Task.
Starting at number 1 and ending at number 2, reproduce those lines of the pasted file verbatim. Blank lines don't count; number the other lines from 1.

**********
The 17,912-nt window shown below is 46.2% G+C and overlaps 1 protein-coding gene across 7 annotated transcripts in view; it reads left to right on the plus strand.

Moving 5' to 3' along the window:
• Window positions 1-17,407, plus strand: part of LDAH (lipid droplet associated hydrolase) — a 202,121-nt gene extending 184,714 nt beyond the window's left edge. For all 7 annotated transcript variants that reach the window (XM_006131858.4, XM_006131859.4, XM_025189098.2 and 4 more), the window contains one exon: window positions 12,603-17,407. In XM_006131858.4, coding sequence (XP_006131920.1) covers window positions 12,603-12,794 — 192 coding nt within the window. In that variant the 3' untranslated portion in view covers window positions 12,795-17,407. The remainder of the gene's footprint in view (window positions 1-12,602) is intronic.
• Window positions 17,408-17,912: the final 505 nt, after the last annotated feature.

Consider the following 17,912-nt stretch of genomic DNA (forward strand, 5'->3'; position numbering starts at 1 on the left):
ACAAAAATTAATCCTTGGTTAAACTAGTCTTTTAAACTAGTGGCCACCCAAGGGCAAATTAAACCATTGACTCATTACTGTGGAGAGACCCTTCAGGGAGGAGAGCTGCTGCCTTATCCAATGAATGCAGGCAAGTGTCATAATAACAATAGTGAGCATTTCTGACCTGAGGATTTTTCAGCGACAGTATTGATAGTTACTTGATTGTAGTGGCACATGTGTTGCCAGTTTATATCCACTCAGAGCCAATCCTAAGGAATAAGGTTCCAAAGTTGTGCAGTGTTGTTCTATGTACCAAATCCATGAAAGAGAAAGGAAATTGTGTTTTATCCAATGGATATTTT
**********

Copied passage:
The 17,912-nt window shown below is 46.2% G+C and overlaps 1 protein-coding gene across 7 annotated transcripts in view; it reads left to right on the plus strand.

Moving 5' to 3' along the window: